1 Professor Julie Hall Napa Valley College Flex Day Fall 2012
2 Practical Steps & Strategies to Engage Students in Critical Reflective Thinking Samples of Reflective Prompts & Question Stems for Bloom s Taxonomy Practical Exercises Idea Sheet One-Minute Paper Think-Pair Share Mind Map
4 Some people study all their life and at their death they have learned everything except to THINK Francois Domergue Why?
5 As an instructor, how do you know that learning has occurred? Use Idea Sheet to take notes for End-of- Session Mind Map Team Activity
6 1. Do you want your students to do more in class than recite facts and state opinions? 2. Is it important for you that your students demonstrate an ability to think through important course concepts? 3. Why is Critical Thinking Important? 4. What are some of the attributes of Critical Thinking? 5. Does Critical Thinking Occur Naturally in Adults?
7 1. Memorizing IS NOT learning! (Rusten & Schuman, Slideshare May 2, 2012) 2.To learn is to think! 3.To think poorly is to learn poorly! 4.Being open minded is considerate, not myopic! 5.CT helps to question own belief systems! 6.To think well is to learn well!
8 Defining Critical Thinking Some Attributes of a Critical Thinker: Asking pertinent questions Admits a lack of knowledge & understanding Seeks proof Curiosity Seeks new solutions Seeks evidence to support assumptions and beliefs Seeks clarity and exactness Careful and active observer Distinguishes between facts and opinion Problem solver Actively shares new knowledge Evaluates statements & arguments Willing to examine beliefs, assumptions & opinions Sees critical thinking as a life-long process of self-assessment Reflective Accepts others beliefs and opinions Actively enjoys learning Open to changing ones mind Waits till all facts before making judgments Humility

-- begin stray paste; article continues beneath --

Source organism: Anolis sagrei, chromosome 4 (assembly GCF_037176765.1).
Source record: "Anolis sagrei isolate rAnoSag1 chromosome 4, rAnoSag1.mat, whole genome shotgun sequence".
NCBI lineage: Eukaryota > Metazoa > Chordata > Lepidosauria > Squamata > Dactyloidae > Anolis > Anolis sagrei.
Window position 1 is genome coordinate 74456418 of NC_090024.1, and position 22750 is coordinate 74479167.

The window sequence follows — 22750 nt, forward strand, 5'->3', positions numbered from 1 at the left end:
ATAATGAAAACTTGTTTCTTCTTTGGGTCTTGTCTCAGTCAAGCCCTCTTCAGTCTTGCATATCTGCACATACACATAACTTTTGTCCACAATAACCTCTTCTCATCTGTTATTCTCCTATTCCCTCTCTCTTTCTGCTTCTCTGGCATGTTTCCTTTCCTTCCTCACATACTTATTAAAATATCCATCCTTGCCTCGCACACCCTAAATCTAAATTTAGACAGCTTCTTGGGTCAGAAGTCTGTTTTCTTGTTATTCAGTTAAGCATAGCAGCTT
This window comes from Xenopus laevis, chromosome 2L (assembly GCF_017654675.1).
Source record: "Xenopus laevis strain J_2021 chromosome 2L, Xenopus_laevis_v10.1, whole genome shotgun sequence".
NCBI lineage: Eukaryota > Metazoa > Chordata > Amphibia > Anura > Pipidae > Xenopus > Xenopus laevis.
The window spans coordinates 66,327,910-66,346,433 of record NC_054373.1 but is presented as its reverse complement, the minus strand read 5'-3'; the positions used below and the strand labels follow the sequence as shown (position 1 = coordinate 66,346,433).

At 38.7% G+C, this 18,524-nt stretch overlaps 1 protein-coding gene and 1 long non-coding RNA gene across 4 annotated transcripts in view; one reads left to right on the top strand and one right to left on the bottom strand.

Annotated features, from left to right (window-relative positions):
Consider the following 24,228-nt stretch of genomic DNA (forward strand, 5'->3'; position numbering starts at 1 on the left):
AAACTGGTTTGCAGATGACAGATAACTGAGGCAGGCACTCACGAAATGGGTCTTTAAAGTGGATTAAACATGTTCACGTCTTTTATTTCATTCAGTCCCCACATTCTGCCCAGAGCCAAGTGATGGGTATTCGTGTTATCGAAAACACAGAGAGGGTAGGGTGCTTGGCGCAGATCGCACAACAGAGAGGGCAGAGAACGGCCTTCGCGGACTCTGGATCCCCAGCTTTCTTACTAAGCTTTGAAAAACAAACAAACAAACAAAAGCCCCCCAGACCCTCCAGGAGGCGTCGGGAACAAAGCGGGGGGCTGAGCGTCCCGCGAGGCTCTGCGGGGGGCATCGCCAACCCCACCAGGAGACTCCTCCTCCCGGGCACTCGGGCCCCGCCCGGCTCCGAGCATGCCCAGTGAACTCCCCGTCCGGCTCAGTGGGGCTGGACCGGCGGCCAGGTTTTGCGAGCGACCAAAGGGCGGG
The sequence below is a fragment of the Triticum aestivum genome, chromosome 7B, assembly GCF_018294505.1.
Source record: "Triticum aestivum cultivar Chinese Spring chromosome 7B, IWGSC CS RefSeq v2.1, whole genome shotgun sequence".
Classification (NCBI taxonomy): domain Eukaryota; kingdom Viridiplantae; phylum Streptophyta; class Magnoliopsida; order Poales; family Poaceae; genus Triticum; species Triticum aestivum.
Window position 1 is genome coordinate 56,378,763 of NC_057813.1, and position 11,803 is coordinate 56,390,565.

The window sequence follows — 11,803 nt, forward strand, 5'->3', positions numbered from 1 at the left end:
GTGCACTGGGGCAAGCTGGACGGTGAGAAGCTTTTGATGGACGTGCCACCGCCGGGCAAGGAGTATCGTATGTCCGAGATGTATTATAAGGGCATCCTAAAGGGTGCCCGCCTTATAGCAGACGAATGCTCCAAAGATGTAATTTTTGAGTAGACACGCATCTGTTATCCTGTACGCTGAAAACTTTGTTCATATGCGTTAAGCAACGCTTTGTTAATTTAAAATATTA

9 Not necessarily Adults may experience something that prompts reflective thinking loss of a job, a marriage, divorce, new career evaluate one s life Events can prompt reflection and introspection It is necessarily thinking in a critically reflective manner about the adult s beliefs that does not occur naturally or in a classroom learning process. (Johnson 2012)
10 Critical Thinking is a process of students utilizing logic and reasoning when interacting with information. Done through practicing techniques to think critically. Focused thinking. Higher-Order Thinking & Cognitive Development Critical Reflection is a method of examining assumptions that adult students possess and then questioning those beliefs. Done through Introducing, Engaging, Coaching, and Encouraging Students to think critically! Higher-Order Thinking & Cognitive Development